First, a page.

The drama has long since died down, but there are still ongoing challenges to Wisconsin Gov. Scott Walker’s budget-balancing and public-sector union-disempowering reforms, as big labor will certainly use even its dying breaths to fight for their right to party. The legal battles will certainly continue, but Gov. Walker scored a win when a federal appeals court upheld his uber-controversial restrictions on public unions on Friday:
A federal appeals court on Friday upheld Wisconsin Gov. Scott Walker’s contentious law stripping most public workers of nearly all of their collective bargaining rights in a decision hailed by Republicans but not undoing a state court ruling keeping much of the law from being in effect.
The decision marks the latest twist in a two-year battle over the law that Walker proposed in February 2011 and passed a month later despite massive protests and Senate Democrats leaving for Illinois in a failed attempt to block a vote on the measure.
The law forced public union members to pay more for health insurance and pension benefits, which Walker said was needed to address a budget shortfall. It also took away nearly all their bargaining rights.
Walker and Republican Senate Majority Leader Scott Fitzgerald, who fought for passage of the bill, called the ruling a win for Wisconsin taxpayers.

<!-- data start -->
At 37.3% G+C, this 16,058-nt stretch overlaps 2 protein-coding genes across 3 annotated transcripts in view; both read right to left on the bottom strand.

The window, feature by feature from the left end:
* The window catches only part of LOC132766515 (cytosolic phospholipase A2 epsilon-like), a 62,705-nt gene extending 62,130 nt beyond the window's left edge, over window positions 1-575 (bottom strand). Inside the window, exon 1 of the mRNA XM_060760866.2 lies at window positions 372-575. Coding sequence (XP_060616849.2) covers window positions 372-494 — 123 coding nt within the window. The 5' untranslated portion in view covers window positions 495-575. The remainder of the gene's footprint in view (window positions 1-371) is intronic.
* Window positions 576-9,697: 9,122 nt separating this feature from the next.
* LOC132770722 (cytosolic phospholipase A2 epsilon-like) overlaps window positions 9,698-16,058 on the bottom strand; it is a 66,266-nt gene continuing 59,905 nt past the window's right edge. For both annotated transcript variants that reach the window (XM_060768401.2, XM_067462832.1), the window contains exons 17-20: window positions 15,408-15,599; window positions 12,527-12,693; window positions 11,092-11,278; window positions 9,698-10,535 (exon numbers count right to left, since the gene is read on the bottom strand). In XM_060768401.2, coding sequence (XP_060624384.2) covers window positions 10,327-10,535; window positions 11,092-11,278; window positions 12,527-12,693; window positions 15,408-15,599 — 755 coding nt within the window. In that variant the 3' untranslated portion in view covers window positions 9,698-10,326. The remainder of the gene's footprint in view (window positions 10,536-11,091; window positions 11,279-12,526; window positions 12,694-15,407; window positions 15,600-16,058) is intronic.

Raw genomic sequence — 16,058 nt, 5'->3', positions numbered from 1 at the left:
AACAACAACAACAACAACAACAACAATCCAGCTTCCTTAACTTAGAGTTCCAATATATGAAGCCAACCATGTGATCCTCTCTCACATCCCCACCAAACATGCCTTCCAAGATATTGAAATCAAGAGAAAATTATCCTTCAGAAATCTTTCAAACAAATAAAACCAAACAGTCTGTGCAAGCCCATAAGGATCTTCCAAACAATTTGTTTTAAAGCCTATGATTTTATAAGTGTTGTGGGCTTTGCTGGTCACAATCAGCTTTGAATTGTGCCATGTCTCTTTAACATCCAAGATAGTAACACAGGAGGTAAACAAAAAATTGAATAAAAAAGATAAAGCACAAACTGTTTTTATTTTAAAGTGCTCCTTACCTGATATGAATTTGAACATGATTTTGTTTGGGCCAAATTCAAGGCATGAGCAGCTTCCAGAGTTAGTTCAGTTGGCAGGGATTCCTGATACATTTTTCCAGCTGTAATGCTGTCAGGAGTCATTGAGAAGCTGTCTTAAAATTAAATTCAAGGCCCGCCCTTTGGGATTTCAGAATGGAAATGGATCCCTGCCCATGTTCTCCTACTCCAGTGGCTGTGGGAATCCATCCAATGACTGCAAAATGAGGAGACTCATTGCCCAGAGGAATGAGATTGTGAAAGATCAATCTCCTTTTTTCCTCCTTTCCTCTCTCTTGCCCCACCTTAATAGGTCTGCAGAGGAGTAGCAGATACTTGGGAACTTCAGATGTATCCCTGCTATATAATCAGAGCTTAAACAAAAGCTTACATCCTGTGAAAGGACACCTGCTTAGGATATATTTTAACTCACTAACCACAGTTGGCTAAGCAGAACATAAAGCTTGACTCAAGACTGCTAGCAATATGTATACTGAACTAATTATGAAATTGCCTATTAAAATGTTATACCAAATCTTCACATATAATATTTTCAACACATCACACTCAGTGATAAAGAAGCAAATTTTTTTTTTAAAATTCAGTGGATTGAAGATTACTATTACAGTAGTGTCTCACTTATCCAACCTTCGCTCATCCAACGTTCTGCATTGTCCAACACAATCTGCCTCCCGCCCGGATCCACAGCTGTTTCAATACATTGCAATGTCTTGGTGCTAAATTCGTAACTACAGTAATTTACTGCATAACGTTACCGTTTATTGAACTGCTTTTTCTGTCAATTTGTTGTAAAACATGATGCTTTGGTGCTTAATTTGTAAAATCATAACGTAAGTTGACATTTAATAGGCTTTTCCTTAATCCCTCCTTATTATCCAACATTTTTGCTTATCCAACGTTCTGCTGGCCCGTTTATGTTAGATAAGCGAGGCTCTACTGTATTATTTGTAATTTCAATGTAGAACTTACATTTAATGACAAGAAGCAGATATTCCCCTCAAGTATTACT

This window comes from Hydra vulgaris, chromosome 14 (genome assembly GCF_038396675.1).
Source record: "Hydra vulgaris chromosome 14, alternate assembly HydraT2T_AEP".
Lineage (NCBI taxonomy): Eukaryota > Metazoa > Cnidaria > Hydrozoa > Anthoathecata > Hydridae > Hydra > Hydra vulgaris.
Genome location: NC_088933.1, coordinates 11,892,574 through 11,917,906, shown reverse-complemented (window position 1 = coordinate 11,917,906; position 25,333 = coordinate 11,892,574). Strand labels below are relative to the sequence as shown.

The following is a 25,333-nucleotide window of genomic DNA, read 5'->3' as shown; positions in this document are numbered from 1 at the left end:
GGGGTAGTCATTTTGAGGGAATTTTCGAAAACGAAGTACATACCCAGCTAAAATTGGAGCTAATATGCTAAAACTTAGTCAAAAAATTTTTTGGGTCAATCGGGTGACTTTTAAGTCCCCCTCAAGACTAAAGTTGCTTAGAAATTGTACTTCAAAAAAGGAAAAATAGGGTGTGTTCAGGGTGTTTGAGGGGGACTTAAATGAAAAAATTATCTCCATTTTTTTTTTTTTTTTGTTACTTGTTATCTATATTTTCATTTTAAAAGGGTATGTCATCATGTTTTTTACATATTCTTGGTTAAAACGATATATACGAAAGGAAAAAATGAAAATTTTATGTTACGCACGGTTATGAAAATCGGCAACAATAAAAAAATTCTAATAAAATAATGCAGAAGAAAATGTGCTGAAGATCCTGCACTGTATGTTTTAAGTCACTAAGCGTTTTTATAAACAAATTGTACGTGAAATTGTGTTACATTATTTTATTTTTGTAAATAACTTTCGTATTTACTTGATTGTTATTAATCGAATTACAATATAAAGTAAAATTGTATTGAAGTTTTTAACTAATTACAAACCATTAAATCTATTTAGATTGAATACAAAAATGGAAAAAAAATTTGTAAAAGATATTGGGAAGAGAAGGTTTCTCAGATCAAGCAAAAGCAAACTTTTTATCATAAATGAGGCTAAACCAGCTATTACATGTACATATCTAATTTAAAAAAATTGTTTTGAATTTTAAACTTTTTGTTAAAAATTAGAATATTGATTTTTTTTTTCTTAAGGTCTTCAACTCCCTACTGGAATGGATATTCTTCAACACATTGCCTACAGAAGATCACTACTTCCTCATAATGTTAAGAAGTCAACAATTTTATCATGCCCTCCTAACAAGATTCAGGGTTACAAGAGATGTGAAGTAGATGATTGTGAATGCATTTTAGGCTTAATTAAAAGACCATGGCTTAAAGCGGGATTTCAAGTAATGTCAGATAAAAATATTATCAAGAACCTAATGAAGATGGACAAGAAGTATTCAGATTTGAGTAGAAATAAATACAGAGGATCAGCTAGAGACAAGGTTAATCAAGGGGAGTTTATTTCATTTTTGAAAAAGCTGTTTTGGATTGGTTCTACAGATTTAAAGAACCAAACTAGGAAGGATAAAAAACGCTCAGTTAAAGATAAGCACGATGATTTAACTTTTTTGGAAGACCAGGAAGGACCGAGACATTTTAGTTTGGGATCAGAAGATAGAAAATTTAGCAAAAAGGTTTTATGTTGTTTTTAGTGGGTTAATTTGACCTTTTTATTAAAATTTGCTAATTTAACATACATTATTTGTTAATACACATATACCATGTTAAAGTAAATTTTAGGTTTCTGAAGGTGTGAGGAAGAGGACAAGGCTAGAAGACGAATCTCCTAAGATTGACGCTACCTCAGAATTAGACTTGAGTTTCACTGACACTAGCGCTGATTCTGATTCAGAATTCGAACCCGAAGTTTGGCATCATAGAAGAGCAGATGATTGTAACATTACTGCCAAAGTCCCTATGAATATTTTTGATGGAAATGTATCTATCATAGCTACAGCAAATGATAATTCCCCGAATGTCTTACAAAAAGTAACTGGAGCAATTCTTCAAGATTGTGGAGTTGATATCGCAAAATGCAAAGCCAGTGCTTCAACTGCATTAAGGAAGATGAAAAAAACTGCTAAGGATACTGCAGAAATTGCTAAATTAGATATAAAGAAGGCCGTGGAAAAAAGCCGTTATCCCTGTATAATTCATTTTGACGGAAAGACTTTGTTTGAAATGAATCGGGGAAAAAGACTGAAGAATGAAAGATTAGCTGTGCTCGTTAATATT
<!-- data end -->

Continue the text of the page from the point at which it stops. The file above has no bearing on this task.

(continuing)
There are still other lawsuits pending on the matter, but this, along with Michigan’s successful push for right-to-work laws in December, is the right kind of momentum for states possibly hesitating on adjusting their own union laws (heads up, Missouri!). With all of these GOP governors around, it certainly feels like the opportune moment, especially with unions losing steam like they did in Indiana earlier this week:
A federal judge on Thursday threw out a union’s lawsuit seeking to overturn Indiana’s “right to work” law, saying such a challenge should remain at the state level. …
The plaintiffs, Local 150 of the International Union of Operating Engineers, claimed the law, which bars companies and unions from negotiating contracts that require all employees to pay for representation, violated the constitution.
The law’s passage by the General Assembly in February 2012 was a major milestone in what has become a national tug of war over union rights.